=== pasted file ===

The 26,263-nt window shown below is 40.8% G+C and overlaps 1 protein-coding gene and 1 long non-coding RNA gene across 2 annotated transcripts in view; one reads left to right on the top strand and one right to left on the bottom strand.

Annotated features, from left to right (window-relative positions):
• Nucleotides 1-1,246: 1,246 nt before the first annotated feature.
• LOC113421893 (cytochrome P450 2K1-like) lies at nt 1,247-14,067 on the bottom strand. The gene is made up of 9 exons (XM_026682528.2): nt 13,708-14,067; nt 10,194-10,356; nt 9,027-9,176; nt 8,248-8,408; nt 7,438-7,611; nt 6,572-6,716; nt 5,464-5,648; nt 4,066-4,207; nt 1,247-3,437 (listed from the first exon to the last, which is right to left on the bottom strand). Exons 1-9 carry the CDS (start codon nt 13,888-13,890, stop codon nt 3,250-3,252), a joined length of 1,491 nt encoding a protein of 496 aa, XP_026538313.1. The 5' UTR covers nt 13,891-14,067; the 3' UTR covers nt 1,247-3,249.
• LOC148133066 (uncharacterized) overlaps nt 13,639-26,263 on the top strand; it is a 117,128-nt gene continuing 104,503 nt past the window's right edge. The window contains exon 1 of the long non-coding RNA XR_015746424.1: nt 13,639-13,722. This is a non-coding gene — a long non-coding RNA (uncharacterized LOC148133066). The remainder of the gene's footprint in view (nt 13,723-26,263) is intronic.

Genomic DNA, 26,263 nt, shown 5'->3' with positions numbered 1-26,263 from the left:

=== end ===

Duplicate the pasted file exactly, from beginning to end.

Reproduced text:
The 26,263-nt window shown below is 40.8% G+C and overlaps 1 protein-coding gene and 1 long non-coding RNA gene across 2 annotated transcripts in view; one reads left to right on the top strand and one right to left on the bottom strand.

Annotated features, from left to right (window-relative positions):
• Nucleotides 1-1,246: 1,246 nt before the first annotated feature.
• LOC113421893 (cytochrome P450 2K1-like) lies at nt 1,247-14,067 on the bottom strand. The gene is made up of 9 exons (XM_026682528.2): nt 13,708-14,067; nt 10,194-10,356; nt 9,027-9,176; nt 8,248-8,408; nt 7,438-7,611; nt 6,572-6,716; nt 5,464-5,648; nt 4,066-4,207; nt 1,247-3,437 (listed from the first exon to the last, which is right to left on the bottom strand). Exons 1-9 carry the CDS (start codon nt 13,888-13,890, stop codon nt 3,250-3,252), a joined length of 1,491 nt encoding a protein of 496 aa, XP_026538313.1. The 5' UTR covers nt 13,891-14,067; the 3' UTR covers nt 1,247-3,249.
• LOC148133066 (uncharacterized) overlaps nt 13,639-26,263 on the top strand; it is a 117,128-nt gene continuing 104,503 nt past the window's right edge. The window contains exon 1 of the long non-coding RNA XR_015746424.1: nt 13,639-13,722. This is a non-coding gene — a long non-coding RNA (uncharacterized LOC148133066). The remainder of the gene's footprint in view (nt 13,723-26,263) is intronic.

Genomic DNA, 26,263 nt, shown 5'->3' with positions numbered 1-26,263 from the left: